For too long, organizational scientists have not adequately attended to the problems of unethical behavior in organizations. This collection of essays provides the stimulus needed to help move the study of unethical behavior to center stage in the organizational sciences. It does so by posing provocative questions that not only entail a concern for understanding unethical behavior but that also strike at the very core of how and why organizations function as they do. The book addresses:
* the asymmetries in power and influence created by hierarchies that give rise to ethical problems;
* the tactics that might reduce the effectiveness of improper influence attempts; and
* how the inappropriate use of influence diffuses, for example, through a market.
"…the purpose of this book is theory development….There are…a number of tantalizing ideas available for the academic, which provide interesting linkages among literatures on social influence, ethics, and other areas, such as marketing and even Marxism….The reader…gains an appreciation of how extensive the concept of social influence is and how many perspectives can underlie an understanding of organizational ethics."
—Issues in Writing
"This is an excellent book for faculty and doctoral students who are interested in a behavioral science approach to ethical conduct and the social and organizational forces that shape and affect that conduct. The chapters are written by the leading theoreticians and scholars in the field, and the overall quality of the contributions is very strong. The book can serve as an excellent review of much research that has already been done but is even more valuable for stimulating new conceptual and empirical work in this field."
—Administrative Science Quarterly
"…offers a fascinating array of articles that highlight a new direction in the study of ethics in organizations. At a time when corrupted audits may have played a major role in the fall of Enron and airline political influence may have opened up the skies for the September 11 terrorist strike, we clearly need new ethical guidance….we recommend this edited volume for psychologists, sociologists, ethicists, and other scholars interested in decision making, ethics, cooperation, competition, groups, and leadership. The book is provocative on both professional and personal levels, offering keen insights into the scholarly lines of inquiry pursued and also triggering self-examination of our own daily strivings to be ethical human beings."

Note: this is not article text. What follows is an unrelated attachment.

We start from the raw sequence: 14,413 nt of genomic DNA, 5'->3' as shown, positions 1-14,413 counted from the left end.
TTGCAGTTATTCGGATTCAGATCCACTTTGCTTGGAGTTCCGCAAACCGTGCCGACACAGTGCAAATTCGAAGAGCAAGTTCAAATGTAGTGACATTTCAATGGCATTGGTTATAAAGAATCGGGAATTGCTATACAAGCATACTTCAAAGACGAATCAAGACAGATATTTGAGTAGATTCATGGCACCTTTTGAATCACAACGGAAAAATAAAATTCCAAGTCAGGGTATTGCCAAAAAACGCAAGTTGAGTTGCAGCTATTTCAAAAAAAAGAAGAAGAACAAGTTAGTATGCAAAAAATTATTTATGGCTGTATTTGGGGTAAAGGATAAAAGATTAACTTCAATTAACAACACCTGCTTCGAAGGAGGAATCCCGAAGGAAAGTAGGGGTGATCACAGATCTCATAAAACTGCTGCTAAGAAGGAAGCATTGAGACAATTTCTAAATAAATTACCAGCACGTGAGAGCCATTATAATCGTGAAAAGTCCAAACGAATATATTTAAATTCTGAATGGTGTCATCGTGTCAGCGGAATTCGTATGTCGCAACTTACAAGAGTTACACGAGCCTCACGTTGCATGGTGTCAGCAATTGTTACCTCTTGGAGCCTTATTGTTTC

Contents: A.P. Brief, J.P. Walsh, Series Editors' Foreword. J.M. Darley, D.M. Messick, T.R. Tyler, Introduction: Social Influence and Ethics in Organizations. Part I:Social Influence in Hierarchies. H.C. Kelman, Ethical Limits on the Use of Influence in Hierarchical Relationships. R.S. Peterson, Toward a More Deontological Approach to the Ethical Use of Social Influence. J.M. Darley, The Dynamics of Authority Influence in Organizations and the Unintended Action Consequences. M.E. Roloff, G.D. Paulson, Confronting Organizational Transgressions. T.R. Tyler, Procedural Strategies for Gaining Deference: Increasing Social Harmony or Creating False Consciousness? V.L. Hamilton, Exit Ethics: The Management of Downsizing Among the Russian Officer Corps. Part II:Awareness of and Resistance to Social Influence. M.P. Miceli, J.R. Van Scotter, J.P. Near, M.T. Rehg, Responses to Perceived Organizational Wrongdoing: Do Perceiver Characteristics Matter? R.B. Cialdini, B.J. Sagarin, W.E. Rice, Training in Ethical Influence. A. Studler, D.E. Warren, Authority, Heuristics, and the Structure of Excuses. Part III:Social Influence in Groups, Networks, and Markets. R.M. Kramer, J. Wei, J. Bendor, Golden Rules and Leaden Worlds: Exploring the Limitations of Tit-for-Tat as a Social Decision Rule. A.E. Tenbrunsel, D.M. Messick, Power Asymmetries and the Ethical Atmosphere in Negotiations. T.W. Dunfee, Marketlike Morality Within Organizations.
The Series in Organization and Management publishes books that establish innovative avenues of inquiry or significantly alter the course of contemporary research in an established area.
Taking a broad view of the domain of organization and management scholarship, the editors seek to publish theoretical and empirical works grounded in a variety of disciplinary perspectives that focus on units of analysis ranging from individuals to industries. In addition, the series welcomes purely methodological contributions, as well as edited volumes of original essays.
Manuscript proposals should be sent to: Art Brief, Department of Management, University of Utah, 1645 E Campus Center Drive #105, Salt Lake City, Utah 84112-9304 (email@example.com), Michael Frese (firstname.lastname@example.org), Kim Elsbach (email@example.com), and Christina Chronister (firstname.lastname@example.org).